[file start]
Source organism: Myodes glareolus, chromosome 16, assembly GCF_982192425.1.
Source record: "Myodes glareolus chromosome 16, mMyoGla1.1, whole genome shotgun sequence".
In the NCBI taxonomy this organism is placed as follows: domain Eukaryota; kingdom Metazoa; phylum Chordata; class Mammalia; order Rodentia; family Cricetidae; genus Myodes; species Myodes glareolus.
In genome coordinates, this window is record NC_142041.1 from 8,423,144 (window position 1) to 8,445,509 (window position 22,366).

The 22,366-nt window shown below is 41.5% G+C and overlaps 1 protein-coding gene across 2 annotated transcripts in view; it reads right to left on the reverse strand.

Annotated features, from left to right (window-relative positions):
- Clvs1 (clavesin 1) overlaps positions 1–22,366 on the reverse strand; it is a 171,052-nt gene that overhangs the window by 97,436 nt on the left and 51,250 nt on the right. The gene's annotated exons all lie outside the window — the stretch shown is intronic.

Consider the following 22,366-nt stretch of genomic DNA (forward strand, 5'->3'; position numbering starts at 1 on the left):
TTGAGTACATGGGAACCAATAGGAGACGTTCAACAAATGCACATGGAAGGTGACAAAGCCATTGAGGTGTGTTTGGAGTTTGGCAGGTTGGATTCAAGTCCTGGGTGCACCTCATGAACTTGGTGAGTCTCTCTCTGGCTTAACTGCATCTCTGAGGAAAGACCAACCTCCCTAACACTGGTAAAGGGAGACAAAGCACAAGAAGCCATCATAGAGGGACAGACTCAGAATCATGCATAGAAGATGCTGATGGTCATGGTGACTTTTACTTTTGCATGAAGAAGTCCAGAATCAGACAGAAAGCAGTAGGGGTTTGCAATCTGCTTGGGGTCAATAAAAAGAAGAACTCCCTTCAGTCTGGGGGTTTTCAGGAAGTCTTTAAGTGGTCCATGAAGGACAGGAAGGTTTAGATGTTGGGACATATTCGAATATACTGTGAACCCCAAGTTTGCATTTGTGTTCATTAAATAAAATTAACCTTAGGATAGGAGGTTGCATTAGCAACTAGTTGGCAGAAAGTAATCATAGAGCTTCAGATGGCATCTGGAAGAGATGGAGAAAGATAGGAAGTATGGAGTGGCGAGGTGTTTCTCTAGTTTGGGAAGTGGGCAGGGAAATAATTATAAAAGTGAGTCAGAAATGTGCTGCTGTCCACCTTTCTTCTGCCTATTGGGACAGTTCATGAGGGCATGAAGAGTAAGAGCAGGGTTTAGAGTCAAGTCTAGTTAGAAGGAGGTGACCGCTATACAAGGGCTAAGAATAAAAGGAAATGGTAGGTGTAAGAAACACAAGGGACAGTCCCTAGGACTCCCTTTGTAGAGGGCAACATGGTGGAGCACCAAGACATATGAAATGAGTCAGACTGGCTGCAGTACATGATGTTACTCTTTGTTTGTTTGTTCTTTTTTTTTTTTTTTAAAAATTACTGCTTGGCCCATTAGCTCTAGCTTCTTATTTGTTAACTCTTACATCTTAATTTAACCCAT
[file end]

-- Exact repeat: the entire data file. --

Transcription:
Source organism: Myodes glareolus, chromosome 16, assembly GCF_982192425.1.
Source record: "Myodes glareolus chromosome 16, mMyoGla1.1, whole genome shotgun sequence".
In the NCBI taxonomy this organism is placed as follows: domain Eukaryota; kingdom Metazoa; phylum Chordata; class Mammalia; order Rodentia; family Cricetidae; genus Myodes; species Myodes glareolus.
In genome coordinates, this window is record NC_142041.1 from 8,423,144 (window position 1) to 8,445,509 (window position 22,366).

The 22,366-nt window shown below is 41.5% G+C and overlaps 1 protein-coding gene across 2 annotated transcripts in view; it reads right to left on the reverse strand.

Annotated features, from left to right (window-relative positions):
- Clvs1 (clavesin 1) overlaps positions 1–22,366 on the reverse strand; it is a 171,052-nt gene that overhangs the window by 97,436 nt on the left and 51,250 nt on the right. The gene's annotated exons all lie outside the window — the stretch shown is intronic.

Consider the following 22,366-nt stretch of genomic DNA (forward strand, 5'->3'; position numbering starts at 1 on the left):
TTGAGTACATGGGAACCAATAGGAGACGTTCAACAAATGCACATGGAAGGTGACAAAGCCATTGAGGTGTGTTTGGAGTTTGGCAGGTTGGATTCAAGTCCTGGGTGCACCTCATGAACTTGGTGAGTCTCTCTCTGGCTTAACTGCATCTCTGAGGAAAGACCAACCTCCCTAACACTGGTAAAGGGAGACAAAGCACAAGAAGCCATCATAGAGGGACAGACTCAGAATCATGCATAGAAGATGCTGATGGTCATGGTGACTTTTACTTTTGCATGAAGAAGTCCAGAATCAGACAGAAAGCAGTAGGGGTTTGCAATCTGCTTGGGGTCAATAAAAAGAAGAACTCCCTTCAGTCTGGGGGTTTTCAGGAAGTCTTTAAGTGGTCCATGAAGGACAGGAAGGTTTAGATGTTGGGACATATTCGAATATACTGTGAACCCCAAGTTTGCATTTGTGTTCATTAAATAAAATTAACCTTAGGATAGGAGGTTGCATTAGCAACTAGTTGGCAGAAAGTAATCATAGAGCTTCAGATGGCATCTGGAAGAGATGGAGAAAGATAGGAAGTATGGAGTGGCGAGGTGTTTCTCTAGTTTGGGAAGTGGGCAGGGAAATAATTATAAAAGTGAGTCAGAAATGTGCTGCTGTCCACCTTTCTTCTGCCTATTGGGACAGTTCATGAGGGCATGAAGAGTAAGAGCAGGGTTTAGAGTCAAGTCTAGTTAGAAGGAGGTGACCGCTATACAAGGGCTAAGAATAAAAGGAAATGGTAGGTGTAAGAAACACAAGGGACAGTCCCTAGGACTCCCTTTGTAGAGGGCAACATGGTGGAGCACCAAGACATATGAAATGAGTCAGACTGGCTGCAGTACATGATGTTACTCTTTGTTTGTTTGTTCTTTTTTTTTTTTTTTAAAAATTACTGCTTGGCCCATTAGCTCTAGCTTCTTATTTGTTAACTCTTACATCTTAATTTAACCCAT